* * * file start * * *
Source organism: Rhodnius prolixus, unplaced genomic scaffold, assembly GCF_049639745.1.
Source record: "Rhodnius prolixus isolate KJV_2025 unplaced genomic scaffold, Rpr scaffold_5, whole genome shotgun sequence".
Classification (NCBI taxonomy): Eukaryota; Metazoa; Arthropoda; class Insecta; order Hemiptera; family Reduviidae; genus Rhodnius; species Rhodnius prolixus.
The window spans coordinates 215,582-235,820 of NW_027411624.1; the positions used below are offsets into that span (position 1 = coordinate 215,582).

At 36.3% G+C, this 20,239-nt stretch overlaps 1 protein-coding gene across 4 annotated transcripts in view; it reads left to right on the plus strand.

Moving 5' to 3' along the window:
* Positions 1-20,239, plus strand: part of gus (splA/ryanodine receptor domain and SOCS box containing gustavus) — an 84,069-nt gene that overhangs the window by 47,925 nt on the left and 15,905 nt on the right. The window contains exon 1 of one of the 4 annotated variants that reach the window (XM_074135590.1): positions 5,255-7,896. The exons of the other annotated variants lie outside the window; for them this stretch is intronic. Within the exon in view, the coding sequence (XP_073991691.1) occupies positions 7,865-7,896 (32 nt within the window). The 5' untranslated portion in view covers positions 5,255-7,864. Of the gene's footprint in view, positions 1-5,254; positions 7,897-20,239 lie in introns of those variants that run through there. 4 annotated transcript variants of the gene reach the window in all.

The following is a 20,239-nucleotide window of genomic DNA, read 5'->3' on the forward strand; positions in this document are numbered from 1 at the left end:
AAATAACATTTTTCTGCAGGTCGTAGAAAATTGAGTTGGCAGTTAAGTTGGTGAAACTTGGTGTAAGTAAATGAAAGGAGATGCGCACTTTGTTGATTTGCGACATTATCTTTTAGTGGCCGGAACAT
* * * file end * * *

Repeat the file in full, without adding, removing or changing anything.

Source organism: Rhodnius prolixus, unplaced genomic scaffold, assembly GCF_049639745.1.
Source record: "Rhodnius prolixus isolate KJV_2025 unplaced genomic scaffold, Rpr scaffold_5, whole genome shotgun sequence".
Classification (NCBI taxonomy): Eukaryota; Metazoa; Arthropoda; class Insecta; order Hemiptera; family Reduviidae; genus Rhodnius; species Rhodnius prolixus.
The window spans coordinates 215,582-235,820 of NW_027411624.1; the positions used below are offsets into that span (position 1 = coordinate 215,582).

At 36.3% G+C, this 20,239-nt stretch overlaps 1 protein-coding gene across 4 annotated transcripts in view; it reads left to right on the plus strand.

Moving 5' to 3' along the window:
* Positions 1-20,239, plus strand: part of gus (splA/ryanodine receptor domain and SOCS box containing gustavus) — an 84,069-nt gene that overhangs the window by 47,925 nt on the left and 15,905 nt on the right. The window contains exon 1 of one of the 4 annotated variants that reach the window (XM_074135590.1): positions 5,255-7,896. The exons of the other annotated variants lie outside the window; for them this stretch is intronic. Within the exon in view, the coding sequence (XP_073991691.1) occupies positions 7,865-7,896 (32 nt within the window). The 5' untranslated portion in view covers positions 5,255-7,864. Of the gene's footprint in view, positions 1-5,254; positions 7,897-20,239 lie in introns of those variants that run through there. 4 annotated transcript variants of the gene reach the window in all.

The following is a 20,239-nucleotide window of genomic DNA, read 5'->3' on the forward strand; positions in this document are numbered from 1 at the left end:
AAATAACATTTTTCTGCAGGTCGTAGAAAATTGAGTTGGCAGTTAAGTTGGTGAAACTTGGTGTAAGTAAATGAAAGGAGATGCGCACTTTGTTGATTTGCGACATTATCTTTTAGTGGCCGGAACAT